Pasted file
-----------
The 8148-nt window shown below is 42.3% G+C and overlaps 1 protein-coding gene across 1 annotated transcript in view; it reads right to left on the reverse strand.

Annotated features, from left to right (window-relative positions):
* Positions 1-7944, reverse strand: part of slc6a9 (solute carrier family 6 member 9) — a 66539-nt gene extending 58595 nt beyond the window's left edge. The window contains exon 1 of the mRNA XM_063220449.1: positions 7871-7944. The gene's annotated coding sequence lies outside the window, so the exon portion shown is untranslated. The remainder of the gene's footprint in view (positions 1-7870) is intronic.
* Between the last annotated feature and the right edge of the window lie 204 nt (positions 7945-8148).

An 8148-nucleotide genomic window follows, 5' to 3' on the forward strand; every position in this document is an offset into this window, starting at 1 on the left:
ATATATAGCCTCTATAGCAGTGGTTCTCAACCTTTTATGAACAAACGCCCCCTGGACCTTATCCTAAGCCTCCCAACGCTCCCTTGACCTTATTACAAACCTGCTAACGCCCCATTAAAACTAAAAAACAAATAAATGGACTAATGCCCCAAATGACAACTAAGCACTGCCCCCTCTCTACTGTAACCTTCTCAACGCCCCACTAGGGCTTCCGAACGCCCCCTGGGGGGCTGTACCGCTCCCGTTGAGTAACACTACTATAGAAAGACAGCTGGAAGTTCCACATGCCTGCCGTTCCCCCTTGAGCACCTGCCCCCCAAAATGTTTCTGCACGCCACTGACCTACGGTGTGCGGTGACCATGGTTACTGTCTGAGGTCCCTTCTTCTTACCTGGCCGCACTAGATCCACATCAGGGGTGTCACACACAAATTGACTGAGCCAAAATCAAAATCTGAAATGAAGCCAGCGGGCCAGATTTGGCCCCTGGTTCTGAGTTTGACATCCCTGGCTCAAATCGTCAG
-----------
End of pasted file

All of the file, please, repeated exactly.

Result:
The 8148-nt window shown below is 42.3% G+C and overlaps 1 protein-coding gene across 1 annotated transcript in view; it reads right to left on the reverse strand.

Annotated features, from left to right (window-relative positions):
* Positions 1-7944, reverse strand: part of slc6a9 (solute carrier family 6 member 9) — a 66539-nt gene extending 58595 nt beyond the window's left edge. The window contains exon 1 of the mRNA XM_063220449.1: positions 7871-7944. The gene's annotated coding sequence lies outside the window, so the exon portion shown is untranslated. The remainder of the gene's footprint in view (positions 1-7870) is intronic.
* Between the last annotated feature and the right edge of the window lie 204 nt (positions 7945-8148).

An 8148-nucleotide genomic window follows, 5' to 3' on the forward strand; every position in this document is an offset into this window, starting at 1 on the left:
ATATATAGCCTCTATAGCAGTGGTTCTCAACCTTTTATGAACAAACGCCCCCTGGACCTTATCCTAAGCCTCCCAACGCTCCCTTGACCTTATTACAAACCTGCTAACGCCCCATTAAAACTAAAAAACAAATAAATGGACTAATGCCCCAAATGACAACTAAGCACTGCCCCCTCTCTACTGTAACCTTCTCAACGCCCCACTAGGGCTTCCGAACGCCCCCTGGGGGGCTGTACCGCTCCCGTTGAGTAACACTACTATAGAAAGACAGCTGGAAGTTCCACATGCCTGCCGTTCCCCCTTGAGCACCTGCCCCCCAAAATGTTTCTGCACGCCACTGACCTACGGTGTGCGGTGACCATGGTTACTGTCTGAGGTCCCTTCTTCTTACCTGGCCGCACTAGATCCACATCAGGGGTGTCACACACAAATTGACTGAGCCAAAATCAAAATCTGAAATGAAGCCAGCGGGCCAGATTTGGCCCCTGGTTCTGAGTTTGACATCCCTGGCTCAAATCGTCAG